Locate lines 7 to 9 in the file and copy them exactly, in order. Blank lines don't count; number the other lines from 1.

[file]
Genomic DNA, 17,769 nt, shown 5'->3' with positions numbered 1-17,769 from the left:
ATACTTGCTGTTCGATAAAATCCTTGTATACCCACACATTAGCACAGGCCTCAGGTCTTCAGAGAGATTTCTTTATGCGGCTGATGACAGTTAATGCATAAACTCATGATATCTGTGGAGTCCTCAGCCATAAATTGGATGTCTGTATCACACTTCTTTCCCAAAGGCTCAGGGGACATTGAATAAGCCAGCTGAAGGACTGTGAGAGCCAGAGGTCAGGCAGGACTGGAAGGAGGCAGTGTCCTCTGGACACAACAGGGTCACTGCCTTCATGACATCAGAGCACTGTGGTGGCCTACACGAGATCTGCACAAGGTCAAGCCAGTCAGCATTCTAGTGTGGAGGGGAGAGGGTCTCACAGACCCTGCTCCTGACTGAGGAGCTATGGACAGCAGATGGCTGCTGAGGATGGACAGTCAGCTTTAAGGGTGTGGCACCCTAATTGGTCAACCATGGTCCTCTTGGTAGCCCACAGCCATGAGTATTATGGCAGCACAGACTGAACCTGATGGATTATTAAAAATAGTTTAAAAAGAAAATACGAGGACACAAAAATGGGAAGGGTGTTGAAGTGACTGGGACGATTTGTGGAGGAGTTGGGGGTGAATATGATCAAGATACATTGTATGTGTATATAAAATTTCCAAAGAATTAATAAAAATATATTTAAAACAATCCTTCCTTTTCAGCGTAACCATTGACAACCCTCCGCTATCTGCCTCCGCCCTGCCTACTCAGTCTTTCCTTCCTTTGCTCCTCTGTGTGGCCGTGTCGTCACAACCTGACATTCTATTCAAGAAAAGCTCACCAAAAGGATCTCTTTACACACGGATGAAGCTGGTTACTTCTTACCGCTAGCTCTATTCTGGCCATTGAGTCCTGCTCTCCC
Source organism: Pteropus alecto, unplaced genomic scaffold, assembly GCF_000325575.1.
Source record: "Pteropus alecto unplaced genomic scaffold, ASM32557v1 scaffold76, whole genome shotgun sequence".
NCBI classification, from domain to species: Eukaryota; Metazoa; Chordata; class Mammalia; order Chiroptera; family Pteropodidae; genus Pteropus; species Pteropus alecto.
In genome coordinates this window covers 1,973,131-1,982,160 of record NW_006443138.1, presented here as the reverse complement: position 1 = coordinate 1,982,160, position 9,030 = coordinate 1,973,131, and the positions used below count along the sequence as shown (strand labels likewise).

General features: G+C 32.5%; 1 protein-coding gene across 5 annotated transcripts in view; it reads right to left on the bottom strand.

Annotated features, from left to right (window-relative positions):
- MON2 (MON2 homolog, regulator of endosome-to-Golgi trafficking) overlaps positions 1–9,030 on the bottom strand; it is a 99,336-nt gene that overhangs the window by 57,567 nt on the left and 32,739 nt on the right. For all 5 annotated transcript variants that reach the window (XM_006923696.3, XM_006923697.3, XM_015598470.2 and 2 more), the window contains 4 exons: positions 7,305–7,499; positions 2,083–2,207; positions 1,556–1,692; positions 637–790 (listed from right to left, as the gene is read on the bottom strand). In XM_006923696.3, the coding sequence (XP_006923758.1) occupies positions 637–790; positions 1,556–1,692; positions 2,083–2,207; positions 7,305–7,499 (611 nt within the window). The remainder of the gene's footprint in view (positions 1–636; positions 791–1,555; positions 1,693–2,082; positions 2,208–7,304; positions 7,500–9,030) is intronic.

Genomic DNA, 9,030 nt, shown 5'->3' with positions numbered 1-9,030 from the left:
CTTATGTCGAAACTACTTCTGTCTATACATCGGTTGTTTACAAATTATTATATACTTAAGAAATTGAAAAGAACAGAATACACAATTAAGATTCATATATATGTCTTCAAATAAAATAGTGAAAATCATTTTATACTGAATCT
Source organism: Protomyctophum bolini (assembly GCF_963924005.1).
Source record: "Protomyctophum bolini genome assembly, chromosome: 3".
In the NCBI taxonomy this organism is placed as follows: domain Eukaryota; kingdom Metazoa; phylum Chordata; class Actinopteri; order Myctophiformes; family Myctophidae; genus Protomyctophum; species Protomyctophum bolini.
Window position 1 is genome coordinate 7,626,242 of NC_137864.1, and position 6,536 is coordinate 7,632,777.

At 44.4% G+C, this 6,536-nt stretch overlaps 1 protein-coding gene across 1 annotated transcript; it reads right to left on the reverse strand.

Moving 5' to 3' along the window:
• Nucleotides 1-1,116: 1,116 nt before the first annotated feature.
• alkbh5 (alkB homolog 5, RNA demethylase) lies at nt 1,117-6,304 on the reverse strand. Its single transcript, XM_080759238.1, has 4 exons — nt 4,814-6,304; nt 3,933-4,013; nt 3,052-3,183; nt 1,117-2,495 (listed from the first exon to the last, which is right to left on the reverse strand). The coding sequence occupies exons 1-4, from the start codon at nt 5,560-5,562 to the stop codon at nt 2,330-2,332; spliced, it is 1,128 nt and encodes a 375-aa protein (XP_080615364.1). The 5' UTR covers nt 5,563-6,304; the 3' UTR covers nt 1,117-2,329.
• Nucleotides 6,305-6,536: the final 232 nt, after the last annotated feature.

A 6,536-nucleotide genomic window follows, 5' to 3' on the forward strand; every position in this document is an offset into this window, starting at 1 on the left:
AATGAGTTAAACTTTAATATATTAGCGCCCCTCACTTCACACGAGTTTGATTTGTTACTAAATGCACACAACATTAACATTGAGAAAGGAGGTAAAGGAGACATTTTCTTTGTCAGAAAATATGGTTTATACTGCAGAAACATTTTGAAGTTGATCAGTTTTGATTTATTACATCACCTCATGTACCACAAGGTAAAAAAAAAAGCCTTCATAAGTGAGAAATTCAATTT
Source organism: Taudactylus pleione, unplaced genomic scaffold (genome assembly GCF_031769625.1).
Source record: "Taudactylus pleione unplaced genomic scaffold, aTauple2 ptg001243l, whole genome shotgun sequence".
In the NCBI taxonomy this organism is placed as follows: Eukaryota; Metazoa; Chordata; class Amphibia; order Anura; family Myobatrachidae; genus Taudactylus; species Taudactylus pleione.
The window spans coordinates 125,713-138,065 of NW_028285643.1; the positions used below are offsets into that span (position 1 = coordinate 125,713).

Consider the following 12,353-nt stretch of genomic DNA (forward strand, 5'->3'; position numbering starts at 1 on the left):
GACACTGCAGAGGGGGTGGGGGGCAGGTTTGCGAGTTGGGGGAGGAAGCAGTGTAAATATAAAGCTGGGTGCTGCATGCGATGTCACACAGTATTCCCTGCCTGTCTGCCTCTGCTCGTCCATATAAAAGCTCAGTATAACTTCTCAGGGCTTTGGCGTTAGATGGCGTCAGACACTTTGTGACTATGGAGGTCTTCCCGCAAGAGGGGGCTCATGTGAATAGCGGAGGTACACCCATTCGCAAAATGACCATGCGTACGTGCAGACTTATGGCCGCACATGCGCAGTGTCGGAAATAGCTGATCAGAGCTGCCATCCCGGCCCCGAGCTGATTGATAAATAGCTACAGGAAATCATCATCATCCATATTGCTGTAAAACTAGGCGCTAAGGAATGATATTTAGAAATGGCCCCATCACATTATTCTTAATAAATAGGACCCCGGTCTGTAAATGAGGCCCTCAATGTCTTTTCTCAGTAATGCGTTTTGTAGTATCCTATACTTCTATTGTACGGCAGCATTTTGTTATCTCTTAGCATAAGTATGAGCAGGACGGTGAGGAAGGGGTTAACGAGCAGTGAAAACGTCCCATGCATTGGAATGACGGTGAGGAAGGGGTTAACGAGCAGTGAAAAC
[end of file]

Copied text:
General features: G+C 32.5%; 1 protein-coding gene across 5 annotated transcripts in view; it reads right to left on the bottom strand.

Annotated features, from left to right (window-relative positions):
- MON2 (MON2 homolog, regulator of endosome-to-Golgi trafficking) overlaps positions 1–9,030 on the bottom strand; it is a 99,336-nt gene that overhangs the window by 57,567 nt on the left and 32,739 nt on the right. For all 5 annotated transcript variants that reach the window (XM_006923696.3, XM_006923697.3, XM_015598470.2 and 2 more), the window contains 4 exons: positions 7,305–7,499; positions 2,083–2,207; positions 1,556–1,692; positions 637–790 (listed from right to left, as the gene is read on the bottom strand). In XM_006923696.3, the coding sequence (XP_006923758.1) occupies positions 637–790; positions 1,556–1,692; positions 2,083–2,207; positions 7,305–7,499 (611 nt within the window). The remainder of the gene's footprint in view (positions 1–636; positions 791–1,555; positions 1,693–2,082; positions 2,208–7,304; positions 7,500–9,030) is intronic.